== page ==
Fats. It’s a word that many people want to completely avoid when it comes to choosing the right foods. But the truth is; there are fats that are considered healthy, and need to be included in your diet in order to maintain healthy weight and nutrition.
Where do we find these “good fats?” Where do we find the “bad fats?” What are the differences between the two?
It becomes really hard to just classify any food or edible as good or bad. But there are a few characteristics that can help us distinguish a little better. There are three main types of fats; unsaturated, saturated, and trans fats. The saturated and trans fats are mostly what make up the “bad fats,” and here’s why:
Saturated fats come mostly from animal flesh and products, and from some plant products. They are made of fatty acid molecules with the hydrogen atoms filling all available carbons, so that they are no carbons free. Examples of these are lard, butter, full fat ice cream, cheese, meats, etc.
Depending on the various types of fats that fall within the area of “saturated,” different types have different lipid profiles. For example, beef fat has a lot of palmitic acid which research suggests could be implicated in weight gain and hindered weight control and insulin action. On the other hand, coconut has a higher lauric acid. While coconut oil is considered a saturated fat, its entire lipid profile is not as damaging as you might think. Studies have shown coconut oil to go through a different pathway in the body and actually be have benefits such as raising HDL and containing anti-bacterial and anti-fungal properties.
Trans fats are similar to saturated fats in that they also have carbon molecules that are full. But they are this way because of partial or full hydrogenation, or human’s intentional effort of filling the carbon molecules with hydrogen’s unnaturally. These fats are usually used in order to keep foods stored in boxes or bags intact for longer, otherwise they would be crumbs.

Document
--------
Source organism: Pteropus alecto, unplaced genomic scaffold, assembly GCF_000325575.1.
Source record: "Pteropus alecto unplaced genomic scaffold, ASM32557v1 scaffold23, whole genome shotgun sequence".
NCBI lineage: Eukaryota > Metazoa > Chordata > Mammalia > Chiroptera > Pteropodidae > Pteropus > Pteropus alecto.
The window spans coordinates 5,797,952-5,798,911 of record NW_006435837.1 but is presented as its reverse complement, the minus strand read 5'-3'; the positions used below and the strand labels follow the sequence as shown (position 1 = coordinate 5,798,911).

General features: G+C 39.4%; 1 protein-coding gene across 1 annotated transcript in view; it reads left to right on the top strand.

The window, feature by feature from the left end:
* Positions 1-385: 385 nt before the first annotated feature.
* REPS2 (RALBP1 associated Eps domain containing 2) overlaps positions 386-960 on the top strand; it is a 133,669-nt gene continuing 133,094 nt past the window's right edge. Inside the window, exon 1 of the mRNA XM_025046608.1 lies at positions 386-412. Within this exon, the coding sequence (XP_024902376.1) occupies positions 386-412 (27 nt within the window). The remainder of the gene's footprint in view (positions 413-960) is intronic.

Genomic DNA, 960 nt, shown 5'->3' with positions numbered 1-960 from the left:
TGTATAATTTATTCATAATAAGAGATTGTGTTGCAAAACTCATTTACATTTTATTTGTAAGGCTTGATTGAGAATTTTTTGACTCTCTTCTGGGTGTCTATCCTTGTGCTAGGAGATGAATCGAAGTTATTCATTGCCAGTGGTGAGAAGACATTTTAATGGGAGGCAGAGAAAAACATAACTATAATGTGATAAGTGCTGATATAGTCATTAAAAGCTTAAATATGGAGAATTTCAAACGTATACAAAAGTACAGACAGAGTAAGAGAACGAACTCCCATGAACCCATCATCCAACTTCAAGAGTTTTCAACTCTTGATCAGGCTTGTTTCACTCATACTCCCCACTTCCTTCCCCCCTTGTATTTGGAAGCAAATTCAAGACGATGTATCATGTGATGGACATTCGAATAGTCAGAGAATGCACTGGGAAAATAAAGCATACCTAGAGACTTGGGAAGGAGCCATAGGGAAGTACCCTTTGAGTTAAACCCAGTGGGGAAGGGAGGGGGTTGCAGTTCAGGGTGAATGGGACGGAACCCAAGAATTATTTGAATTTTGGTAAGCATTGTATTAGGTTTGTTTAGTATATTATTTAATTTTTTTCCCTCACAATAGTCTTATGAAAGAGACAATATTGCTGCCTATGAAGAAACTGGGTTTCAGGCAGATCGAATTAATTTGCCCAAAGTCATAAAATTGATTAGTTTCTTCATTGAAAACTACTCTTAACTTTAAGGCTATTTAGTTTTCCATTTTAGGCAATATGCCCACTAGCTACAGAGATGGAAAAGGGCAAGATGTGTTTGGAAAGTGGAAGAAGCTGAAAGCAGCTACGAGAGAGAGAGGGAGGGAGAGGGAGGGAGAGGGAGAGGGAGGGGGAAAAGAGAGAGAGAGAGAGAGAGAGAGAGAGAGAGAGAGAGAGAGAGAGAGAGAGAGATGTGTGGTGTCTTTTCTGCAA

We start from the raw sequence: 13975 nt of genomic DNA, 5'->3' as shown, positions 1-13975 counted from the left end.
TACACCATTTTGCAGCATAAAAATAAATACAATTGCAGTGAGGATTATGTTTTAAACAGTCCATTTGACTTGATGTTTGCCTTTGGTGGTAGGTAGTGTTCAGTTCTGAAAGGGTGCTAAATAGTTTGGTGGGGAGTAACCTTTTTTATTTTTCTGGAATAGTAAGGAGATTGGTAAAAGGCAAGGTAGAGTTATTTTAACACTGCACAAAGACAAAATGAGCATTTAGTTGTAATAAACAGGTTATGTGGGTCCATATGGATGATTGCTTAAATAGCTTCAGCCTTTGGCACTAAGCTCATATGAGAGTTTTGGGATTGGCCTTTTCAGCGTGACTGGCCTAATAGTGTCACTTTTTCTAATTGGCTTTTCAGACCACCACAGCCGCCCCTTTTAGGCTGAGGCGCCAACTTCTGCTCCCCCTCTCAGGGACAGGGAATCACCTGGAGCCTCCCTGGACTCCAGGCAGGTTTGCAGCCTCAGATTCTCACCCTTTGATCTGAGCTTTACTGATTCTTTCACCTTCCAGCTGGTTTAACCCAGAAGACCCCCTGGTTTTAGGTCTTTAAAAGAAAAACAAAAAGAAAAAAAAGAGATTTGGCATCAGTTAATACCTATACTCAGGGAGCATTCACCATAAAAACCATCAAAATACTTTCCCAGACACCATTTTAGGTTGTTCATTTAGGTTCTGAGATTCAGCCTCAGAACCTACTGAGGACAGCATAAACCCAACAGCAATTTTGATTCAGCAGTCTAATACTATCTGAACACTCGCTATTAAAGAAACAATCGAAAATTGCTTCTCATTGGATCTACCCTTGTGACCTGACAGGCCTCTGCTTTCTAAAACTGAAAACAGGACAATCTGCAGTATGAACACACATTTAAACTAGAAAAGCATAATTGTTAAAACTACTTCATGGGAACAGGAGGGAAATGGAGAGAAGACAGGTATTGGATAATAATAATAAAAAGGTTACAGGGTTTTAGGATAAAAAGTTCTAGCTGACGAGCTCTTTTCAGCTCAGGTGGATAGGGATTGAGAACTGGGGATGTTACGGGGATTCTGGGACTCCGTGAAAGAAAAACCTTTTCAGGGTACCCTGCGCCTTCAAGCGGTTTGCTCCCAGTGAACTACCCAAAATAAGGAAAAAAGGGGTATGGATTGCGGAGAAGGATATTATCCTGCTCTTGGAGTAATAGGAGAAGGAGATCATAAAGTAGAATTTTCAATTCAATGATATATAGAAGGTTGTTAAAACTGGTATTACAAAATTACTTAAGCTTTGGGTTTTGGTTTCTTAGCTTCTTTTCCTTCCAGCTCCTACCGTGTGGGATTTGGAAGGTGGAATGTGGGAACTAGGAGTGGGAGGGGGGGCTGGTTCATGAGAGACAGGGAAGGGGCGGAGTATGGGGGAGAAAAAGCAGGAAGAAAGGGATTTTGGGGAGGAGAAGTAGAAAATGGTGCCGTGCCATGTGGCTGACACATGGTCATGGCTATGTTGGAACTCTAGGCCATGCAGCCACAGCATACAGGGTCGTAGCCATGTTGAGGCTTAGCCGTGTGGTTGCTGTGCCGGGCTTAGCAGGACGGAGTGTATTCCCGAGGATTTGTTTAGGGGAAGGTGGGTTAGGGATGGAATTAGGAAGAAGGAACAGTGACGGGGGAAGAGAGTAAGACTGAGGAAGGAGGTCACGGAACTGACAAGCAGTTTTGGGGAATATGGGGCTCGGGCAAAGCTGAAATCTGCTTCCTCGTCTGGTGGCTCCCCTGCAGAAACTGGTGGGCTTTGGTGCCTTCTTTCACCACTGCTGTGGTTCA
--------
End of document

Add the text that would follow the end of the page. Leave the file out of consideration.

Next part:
How about the good fats? The unsaturated fats mean that their carbon chains are not totally full (saturated) with hydrogen atoms and there are more double bonds. Most plant-based fats are this way, and are better for your health. These can be further broken down to monounsaturated (one double bond on the carbon chain) and polyunsaturated fats (more than one double bond on the carbon chain). Many types of food and oils such as olive oil have this type of fat.
Another type of important unsaturated fats are the Essential Fatty Acids, namely Omega-3’s, and Omega-6. These fats are essential because our bodies cannot make them; we must get them from our diet. Most experts agree that we have too much of the Omega-6’s in our diet in relation to the Omega-3’s and that we need more of the latter. While Omega-6’s are found in the ever abundant corn, soy and other vegetable oils, Omega 3’s may be beneficial to the brain, joints, heart and more, and can be found abundantly in the less consumed flax, walnut and salmon.
Look out for the differences in these fats, and choose fat containing foods that can help you maintain a healthy and active lifestyle.